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Honolulu paramedics undergo sex trafficking training

By Moanike'ala Nabarro
Published On: Aug 28 2012 06:52:35 PM HST
Updated On: Aug 28 2012 07:11:15 PM HST

New training educates paramedics on what to look for when identifying suspected sex trafficking victims on scene.

HONOLULU -

Oahu paramedics are learning new tactics to combat Hawaii's growing sex trafficking problem.

There is new training that educates paramedics on what to look for when identifying suspected sex trafficking victims on the job.

"I think most of us were really shocked and really appalled," said Emergency Medical Services District Chief Kelly Yamamoto.

Like many of her colleagues, Yamamoto was unaware how prevalent sex trafficking is in Hawaii.  She's among dozens of first responders getting special training on how to identify a patient who's been forced into the sex trade.

"Raped and beaten asleep; raped and beaten awake; it was just violence and chaos all day, everyday," said Deedee, a sex trafficking victim.

Deedee was just 16 when she was kidnapped, beaten and forced into sexual slavery.  Many of those who fall victim to sex trafficking are minors.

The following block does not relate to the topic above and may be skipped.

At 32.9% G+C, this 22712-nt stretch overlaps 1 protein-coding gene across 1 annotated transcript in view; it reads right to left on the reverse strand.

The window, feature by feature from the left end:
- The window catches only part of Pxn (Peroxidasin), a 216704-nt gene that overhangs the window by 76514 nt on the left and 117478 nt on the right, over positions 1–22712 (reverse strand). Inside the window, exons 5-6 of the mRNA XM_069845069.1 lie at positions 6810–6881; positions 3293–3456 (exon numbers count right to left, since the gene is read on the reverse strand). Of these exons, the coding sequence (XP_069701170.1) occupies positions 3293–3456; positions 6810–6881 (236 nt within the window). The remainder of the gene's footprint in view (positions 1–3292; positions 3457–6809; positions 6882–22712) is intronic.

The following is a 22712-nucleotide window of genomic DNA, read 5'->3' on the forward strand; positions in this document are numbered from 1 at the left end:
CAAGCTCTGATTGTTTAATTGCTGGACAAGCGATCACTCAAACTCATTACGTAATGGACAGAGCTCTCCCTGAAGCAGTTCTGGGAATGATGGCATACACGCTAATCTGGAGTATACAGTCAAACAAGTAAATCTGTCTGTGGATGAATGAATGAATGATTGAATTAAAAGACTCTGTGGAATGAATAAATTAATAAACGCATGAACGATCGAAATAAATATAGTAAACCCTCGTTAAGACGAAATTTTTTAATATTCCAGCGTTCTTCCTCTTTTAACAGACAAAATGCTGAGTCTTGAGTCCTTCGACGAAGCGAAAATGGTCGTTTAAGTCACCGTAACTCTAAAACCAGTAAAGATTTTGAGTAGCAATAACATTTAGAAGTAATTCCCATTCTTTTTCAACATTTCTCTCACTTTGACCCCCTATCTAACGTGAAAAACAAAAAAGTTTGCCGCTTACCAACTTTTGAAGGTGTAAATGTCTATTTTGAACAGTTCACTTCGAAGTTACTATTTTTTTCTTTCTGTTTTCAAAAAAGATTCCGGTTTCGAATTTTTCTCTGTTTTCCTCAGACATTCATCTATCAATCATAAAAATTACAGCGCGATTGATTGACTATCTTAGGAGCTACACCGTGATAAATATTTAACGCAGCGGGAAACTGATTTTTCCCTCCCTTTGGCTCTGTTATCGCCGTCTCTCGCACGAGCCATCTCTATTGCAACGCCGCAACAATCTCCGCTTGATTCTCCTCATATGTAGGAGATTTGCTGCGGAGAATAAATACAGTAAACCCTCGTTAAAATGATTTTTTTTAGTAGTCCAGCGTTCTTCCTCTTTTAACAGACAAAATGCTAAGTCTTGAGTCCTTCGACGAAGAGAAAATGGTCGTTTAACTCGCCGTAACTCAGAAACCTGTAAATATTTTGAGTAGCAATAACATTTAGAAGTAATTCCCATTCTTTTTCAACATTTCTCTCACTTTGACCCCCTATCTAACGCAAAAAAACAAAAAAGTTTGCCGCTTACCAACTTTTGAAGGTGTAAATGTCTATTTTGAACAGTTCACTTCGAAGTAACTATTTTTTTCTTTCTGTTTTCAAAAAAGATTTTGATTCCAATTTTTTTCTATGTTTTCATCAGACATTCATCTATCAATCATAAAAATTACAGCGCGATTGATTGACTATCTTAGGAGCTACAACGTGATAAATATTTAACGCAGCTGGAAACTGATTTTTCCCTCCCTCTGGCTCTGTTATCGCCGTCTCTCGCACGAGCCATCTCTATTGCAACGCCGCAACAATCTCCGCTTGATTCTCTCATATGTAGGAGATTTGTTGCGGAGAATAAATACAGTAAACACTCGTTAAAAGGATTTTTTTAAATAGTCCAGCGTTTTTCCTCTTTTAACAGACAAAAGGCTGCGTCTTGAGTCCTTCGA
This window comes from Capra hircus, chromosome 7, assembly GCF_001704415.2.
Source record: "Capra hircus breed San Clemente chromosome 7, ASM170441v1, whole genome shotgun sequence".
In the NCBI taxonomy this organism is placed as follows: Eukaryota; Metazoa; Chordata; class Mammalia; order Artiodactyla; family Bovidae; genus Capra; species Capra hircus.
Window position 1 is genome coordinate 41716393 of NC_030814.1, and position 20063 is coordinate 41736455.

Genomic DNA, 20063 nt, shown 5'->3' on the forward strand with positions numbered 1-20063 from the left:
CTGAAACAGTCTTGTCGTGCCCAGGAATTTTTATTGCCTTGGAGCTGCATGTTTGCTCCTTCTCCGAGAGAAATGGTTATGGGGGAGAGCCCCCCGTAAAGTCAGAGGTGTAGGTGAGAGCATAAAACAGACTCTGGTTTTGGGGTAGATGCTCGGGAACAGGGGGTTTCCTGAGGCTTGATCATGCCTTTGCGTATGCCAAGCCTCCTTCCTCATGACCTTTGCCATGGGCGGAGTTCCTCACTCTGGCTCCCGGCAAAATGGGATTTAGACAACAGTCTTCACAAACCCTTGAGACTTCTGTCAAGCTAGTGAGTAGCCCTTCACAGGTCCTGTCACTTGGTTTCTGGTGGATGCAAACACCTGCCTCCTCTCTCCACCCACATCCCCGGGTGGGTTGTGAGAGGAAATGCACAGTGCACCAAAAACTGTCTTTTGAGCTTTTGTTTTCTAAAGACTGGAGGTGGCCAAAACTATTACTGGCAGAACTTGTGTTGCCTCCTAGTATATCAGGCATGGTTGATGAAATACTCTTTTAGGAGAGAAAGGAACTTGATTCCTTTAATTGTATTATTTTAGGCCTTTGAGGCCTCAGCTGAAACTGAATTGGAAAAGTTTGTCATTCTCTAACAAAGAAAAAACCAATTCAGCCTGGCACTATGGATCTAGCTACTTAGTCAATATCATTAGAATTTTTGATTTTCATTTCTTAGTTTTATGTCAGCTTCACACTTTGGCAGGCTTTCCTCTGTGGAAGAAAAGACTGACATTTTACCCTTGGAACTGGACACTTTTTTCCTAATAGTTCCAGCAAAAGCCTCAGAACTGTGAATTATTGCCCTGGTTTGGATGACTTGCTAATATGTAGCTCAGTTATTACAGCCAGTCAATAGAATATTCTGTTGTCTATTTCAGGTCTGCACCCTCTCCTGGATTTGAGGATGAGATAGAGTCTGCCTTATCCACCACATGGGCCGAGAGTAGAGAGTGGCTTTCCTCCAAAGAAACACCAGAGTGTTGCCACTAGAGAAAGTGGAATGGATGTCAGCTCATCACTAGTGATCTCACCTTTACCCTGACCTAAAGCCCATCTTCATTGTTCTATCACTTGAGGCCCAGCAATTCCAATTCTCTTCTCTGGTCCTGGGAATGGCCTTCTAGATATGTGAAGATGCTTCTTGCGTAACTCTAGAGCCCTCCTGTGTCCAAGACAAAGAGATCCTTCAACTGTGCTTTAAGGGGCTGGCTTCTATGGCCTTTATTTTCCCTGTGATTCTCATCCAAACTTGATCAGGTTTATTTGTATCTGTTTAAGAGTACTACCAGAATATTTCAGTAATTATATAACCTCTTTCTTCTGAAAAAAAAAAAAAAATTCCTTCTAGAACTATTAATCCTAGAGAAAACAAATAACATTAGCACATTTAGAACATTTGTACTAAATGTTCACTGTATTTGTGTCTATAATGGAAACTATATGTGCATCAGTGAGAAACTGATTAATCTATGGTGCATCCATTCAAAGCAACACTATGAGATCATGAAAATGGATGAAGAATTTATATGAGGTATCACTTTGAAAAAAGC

Anti-trafficking advocate Kathryn Xian has been training the paramedics, educating them on what she calls modern day slavery.

"We're trying to get them aware of the issue;  get them aware of the warning signs if they suspect a victim of human trafficking," said Xian.

The training started two months ago and it already appears to have paid off.  Two nights ago, a paramedic called the sex trafficking hotline to report a woman found beaten and robbed in Downtown Honolulu was at great risk of becoming a sex trafficking victim.  She was treated and taken off the street.

"In the past, we haven't had the training to properly identify these types of situations and now to take it a step further and report it and find some help for these individuals," said Yamamoto.

Paramedics provide prompt medical care, but now, with knowledge of the sex trade and how to identify its victims, they can not only treat the injured but steer them toward a safer life.

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